One of the most common ways to use a conditional tag is to add a filter of sorts to tell WordPress “if I’m on ‘XYZ’ WP page – then do this. The most common reason would be maybe to show certain things (ads, text, messages, graphics, scripts, flash) in certain places.

For example, let’s say you want to display a message to visitors on your home page only…

<?php if (is_home()) { ?>

Welcome, you will only see this message on my homepage!

<?php } ?>

replace “is_home” with “is_front_page”, “is_single”, “is_sticky”, “is_page”, “is_page_template”, “is_category”, “is_tag”, “is_author”, “is_date”, “is_archive”, or “is_attachment” to make your message show up on nearly any WordPress page. Remember, once the condition is met, you can “do” anything – from including a file to showing special graphics, running a script, anything! You could use this condition for example to show an ad on just your homepage, or just single pages.

If this is XYZ page show this, else show that

The nice thing about conditional tags is the fact that you can have as many conditions as you want…like this:


<?php if (is_home()) { ?>

<p>Show this!</p>

<?php } elseif (is_single()) { ?>

<p>Show this instead!</p>

<?php } elseif (is_category()) { ?>

<p>Show something different!</p>

<?php else { ?>

<p>Show this if no conditions are met</p>

<?php } ?>

OR – you could even structure it in such a way that you lump some conditions together like this:

<?php if (is home() || is_single() || is_category() || is_page()
|| is_archive() { ?>

<p>Show this on all those pages!</p>

<?php } ?>

The double-pipe or || in the code signifies “OR”, so WordPress knows, if this is home, or a single page, or a category page, or a “page” page, or an archive page – then so something.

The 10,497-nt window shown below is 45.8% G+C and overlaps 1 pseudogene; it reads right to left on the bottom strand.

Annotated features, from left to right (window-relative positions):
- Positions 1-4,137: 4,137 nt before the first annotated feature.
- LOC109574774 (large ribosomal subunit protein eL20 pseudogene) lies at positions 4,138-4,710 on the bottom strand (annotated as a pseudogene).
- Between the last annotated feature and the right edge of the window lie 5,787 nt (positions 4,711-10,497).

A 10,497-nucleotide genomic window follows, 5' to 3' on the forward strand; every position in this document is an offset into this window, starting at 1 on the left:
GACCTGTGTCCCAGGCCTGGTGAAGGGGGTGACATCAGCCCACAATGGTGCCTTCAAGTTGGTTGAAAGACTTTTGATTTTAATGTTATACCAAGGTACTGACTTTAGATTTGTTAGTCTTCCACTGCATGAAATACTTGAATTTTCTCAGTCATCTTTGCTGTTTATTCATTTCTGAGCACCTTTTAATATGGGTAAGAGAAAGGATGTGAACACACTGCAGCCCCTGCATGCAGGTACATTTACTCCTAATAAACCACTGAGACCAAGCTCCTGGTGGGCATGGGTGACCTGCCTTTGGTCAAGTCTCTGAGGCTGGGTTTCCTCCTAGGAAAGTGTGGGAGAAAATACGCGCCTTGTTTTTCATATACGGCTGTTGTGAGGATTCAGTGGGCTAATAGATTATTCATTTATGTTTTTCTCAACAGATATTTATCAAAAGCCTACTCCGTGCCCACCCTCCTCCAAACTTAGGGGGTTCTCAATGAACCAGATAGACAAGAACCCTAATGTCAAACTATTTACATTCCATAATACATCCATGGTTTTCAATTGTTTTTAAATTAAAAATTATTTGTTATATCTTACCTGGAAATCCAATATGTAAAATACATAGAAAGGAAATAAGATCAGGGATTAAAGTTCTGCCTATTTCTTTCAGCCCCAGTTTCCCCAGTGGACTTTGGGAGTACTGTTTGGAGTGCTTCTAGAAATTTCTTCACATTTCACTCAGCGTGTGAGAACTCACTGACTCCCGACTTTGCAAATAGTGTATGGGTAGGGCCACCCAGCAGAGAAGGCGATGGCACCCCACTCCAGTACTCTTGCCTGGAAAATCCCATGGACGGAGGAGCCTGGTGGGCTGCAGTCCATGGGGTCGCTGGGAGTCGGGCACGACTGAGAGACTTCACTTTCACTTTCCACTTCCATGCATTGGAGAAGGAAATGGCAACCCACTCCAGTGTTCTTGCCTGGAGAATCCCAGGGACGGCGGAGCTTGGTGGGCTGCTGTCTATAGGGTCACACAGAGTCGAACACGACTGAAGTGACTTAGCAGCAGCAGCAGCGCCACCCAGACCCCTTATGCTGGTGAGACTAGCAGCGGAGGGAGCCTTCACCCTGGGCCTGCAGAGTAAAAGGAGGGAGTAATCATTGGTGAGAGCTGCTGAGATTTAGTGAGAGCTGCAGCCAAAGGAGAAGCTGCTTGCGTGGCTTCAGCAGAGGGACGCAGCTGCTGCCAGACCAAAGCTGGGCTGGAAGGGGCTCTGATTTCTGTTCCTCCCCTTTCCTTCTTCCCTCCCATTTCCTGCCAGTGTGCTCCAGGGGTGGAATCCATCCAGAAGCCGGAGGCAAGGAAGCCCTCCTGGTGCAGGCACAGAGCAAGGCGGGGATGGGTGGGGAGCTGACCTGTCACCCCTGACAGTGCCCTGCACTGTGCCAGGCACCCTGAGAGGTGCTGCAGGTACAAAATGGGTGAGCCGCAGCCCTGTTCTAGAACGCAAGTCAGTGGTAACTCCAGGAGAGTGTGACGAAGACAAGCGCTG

Show Everywhere, Except…

Sometimes you want to show something everywhere possible except just one or two places…

<?php if (is_home()) {
}
else { ?>

<p>Show this everywhere!</p>

<?php } ?>

With this code we just say if it’s “home” do nothing, else show do this. You could add multiple conditions (exclusions) to this using the || OR operator as in previous examples.

Getting even more specific

One thing I hadn’t mentioned was that you could pass additional parameters to the conditional tags for even finer grained control. For example, instead of targeting are single post pages with “is_single”, you could actually target just one using any of these formats:

is_single(’25’) // uses posts ID
is_single(‘Title of my post’) //uses the exact title of the post
is_single(‘title-of-my-post’) //uses the permalink of the post
is_single(array(25,’this title’,’this permalink’)) //uses when any of the 3 are true

You can use similar parameters for paged pages, template pages, categories, tags, etc. The official WordPress Conditional Tag page in the Codex lists them all.

Force WordPress Functions for Certain Conditions

Have you ever not wanted to add people to your blogroll because their link will display on EVERY SINGLE page of your WP powered site? That’s an easy hack with conditional tags, because you could hack your sidebar to display your blogroll ONLY on your homepage like this:

<? php if (is_home()) {
wp_list_bookmarks();
}
?>

You could modify this to display just about anything in the sidebar for whatever conditions you want. Let’s take this a bit further though – let’s say that maybe I want a special header or footer when certain conditions are met? You can do that too…

<? php if (is_home() || is_single() || is_page()) {
get_header();
}
elseif (is_category() || is_tag()) {
include (TEMPLATEPATH . '/header2.php');
}
elseif (is_404() || is_search())
include (TEMPLATEPATH . '/header3.php');
} ?>

Using that example code you could have as many different headers, footers, or sidebars as you wanted and you could include them for whatever conditions you specified. Just replace get_header with get_footer or get_sidebar, and edit the rest include the files you want.

Using Conditional Tags to Change Styles

So far my conditional tag examples have been to show you how code conditions to do this or include that. Another very simple (and powerful) was to use conditional tags is to just use them for coding style. You could have any element (paragraph, div, heading) change colors or font size or anything related to style when certain conditions are met.

Let’s take a very simple example, maybe your pages have content contained within one div like this: